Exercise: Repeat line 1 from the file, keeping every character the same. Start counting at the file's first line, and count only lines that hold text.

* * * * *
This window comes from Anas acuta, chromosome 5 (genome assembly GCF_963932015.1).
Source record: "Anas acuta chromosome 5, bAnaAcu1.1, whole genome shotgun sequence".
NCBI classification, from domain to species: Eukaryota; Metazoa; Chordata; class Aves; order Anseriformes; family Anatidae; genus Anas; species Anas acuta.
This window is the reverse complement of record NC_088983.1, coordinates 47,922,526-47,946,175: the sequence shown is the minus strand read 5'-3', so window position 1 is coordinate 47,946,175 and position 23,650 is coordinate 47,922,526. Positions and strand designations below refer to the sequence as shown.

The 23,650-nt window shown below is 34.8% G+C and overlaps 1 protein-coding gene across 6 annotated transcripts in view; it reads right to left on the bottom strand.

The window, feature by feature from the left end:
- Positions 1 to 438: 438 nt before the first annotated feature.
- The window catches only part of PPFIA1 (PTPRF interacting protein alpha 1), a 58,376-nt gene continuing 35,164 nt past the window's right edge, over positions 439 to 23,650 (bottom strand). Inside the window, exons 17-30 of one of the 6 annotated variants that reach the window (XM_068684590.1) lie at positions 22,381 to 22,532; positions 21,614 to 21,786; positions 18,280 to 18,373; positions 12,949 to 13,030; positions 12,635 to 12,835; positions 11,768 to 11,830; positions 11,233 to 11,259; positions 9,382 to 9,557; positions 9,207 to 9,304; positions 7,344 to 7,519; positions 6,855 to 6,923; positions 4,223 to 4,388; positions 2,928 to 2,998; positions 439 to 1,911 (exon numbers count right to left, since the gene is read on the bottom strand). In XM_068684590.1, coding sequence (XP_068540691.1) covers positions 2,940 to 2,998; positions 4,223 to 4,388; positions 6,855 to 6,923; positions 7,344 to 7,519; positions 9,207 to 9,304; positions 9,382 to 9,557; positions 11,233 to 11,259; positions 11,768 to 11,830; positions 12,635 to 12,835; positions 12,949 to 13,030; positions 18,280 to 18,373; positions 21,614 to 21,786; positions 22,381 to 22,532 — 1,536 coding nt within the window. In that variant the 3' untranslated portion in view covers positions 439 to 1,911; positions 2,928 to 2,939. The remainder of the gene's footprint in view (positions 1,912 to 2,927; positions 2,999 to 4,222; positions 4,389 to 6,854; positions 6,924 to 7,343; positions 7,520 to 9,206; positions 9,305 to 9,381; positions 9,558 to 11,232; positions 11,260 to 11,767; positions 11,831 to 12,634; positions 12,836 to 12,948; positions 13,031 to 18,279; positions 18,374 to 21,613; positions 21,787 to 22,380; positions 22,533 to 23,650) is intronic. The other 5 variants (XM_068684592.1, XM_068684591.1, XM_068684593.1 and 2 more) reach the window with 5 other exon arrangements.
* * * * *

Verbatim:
This window comes from Anas acuta, chromosome 5 (genome assembly GCF_963932015.1).